In November, 17 states will have voting restrictions in place for the first time in a presidential election. Eleven of those states will require their residents to show a photo ID. They include swing states such as Wisconsin and states with large African American and Latino populations, such as North Carolina and Texas. On Tuesday, the entire 15-judge U.S. Court of Appeals for the 5th Circuit in New Orleans is to begin hearing a case regarding the legality of the Texas law, considered to be the most stringent in the country.
Supporters say that everyone should easily be able to get a photo ID and that the requirement is needed to combat voter fraud. But many election experts say that the process for obtaining a photo ID can be far more difficult than it looks for hundreds of thousands of people across the country who do not have the required photo identification cards. Those most likely to be affected are elderly citizens, African Americans, Hispanics and low-income residents.
“A lot of people don’t realize what it takes to obtain an ID without the proper identification and papers,” said Abbie Kamin, a lawyer who has worked with the Campaign Legal Center to help Texans obtain the proper identification to vote. “Many people will give up and not even bother trying to vote.”
A federal court in Texas found that 608,470 registered voters don’t have the forms of identification that the state now requires for voting. For example, residents can vote with their concealed-carry handgun licenses but not their state-issued student university IDs.
Across the country, about 11 percent of Americans do not have government-issued photo identification cards, such as a driver’s license or a passport, according to Wendy Weiser of the Democracy Program at the Brennan Center for Justice at New York University School of Law.
North Carolina Gov. Pat McCrory (R), compares his state’s new voter-ID requirement to what is needed for “boarding an airplane and purchasing Sudafed.” Texas officials, who say the laws are needed to combat possible voter fraud, recently said in court papers that the Justice Department and civil rights groups suing the state are not able to find anyone “who would face a substantial obstacle to voting.”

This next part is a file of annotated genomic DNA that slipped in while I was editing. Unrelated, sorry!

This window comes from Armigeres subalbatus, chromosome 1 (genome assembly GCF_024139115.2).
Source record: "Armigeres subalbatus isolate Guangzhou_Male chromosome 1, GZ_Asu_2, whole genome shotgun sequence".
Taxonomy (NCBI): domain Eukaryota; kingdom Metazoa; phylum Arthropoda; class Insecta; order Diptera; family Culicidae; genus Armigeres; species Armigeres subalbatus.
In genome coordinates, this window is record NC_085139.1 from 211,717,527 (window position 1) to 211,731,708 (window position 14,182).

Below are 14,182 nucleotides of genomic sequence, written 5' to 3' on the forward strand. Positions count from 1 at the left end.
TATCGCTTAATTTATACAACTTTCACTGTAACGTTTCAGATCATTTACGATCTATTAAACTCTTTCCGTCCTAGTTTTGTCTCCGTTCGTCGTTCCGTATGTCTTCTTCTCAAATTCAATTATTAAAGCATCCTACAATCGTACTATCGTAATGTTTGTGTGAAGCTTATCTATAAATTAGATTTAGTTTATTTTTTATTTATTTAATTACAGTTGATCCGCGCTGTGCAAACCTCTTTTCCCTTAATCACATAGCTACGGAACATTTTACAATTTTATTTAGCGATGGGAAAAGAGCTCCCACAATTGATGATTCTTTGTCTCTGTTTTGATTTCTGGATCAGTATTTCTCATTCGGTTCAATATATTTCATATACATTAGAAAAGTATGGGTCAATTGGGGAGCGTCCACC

But former attorney general Eric H. Holder Jr. has called the costs associated for voters seeking a photo ID a “poll tax,” referring to fees that some Southern states used to disenfranchise blacks during the Jim Crow era of laws enforcing racial segregation between the late 1800s through 1965.
And that's exactly what these new laws do: make it specifically more difficult for people who don't have the proper IDs to get one, and then keeping those people from voting. Yes, the law does keep some people from voting Republican (mainly the elderly) but the effect is far more prevalent for groups that favor Democrats.
Republicans of course are fine with that, because that's the point. Turnout among black voters, Latino voters, and students gave Barack Obama wins in states like North Carolina, Florida, Ohio and Wisconsin on the way to two terms, while coming very close to wins in Indiana in 2008. Republicans are trying to make sure that never happens again.
Bottom line: if GOP voter suppression laws were in place in 2012, and flipped Ohio, Florida, Virginia and Wisconsin to the Republicans, Mitt Romney would be president right now.
2016 is going to be a lot tougher than Democrats realize, and the key to that is massive voter registration NOW.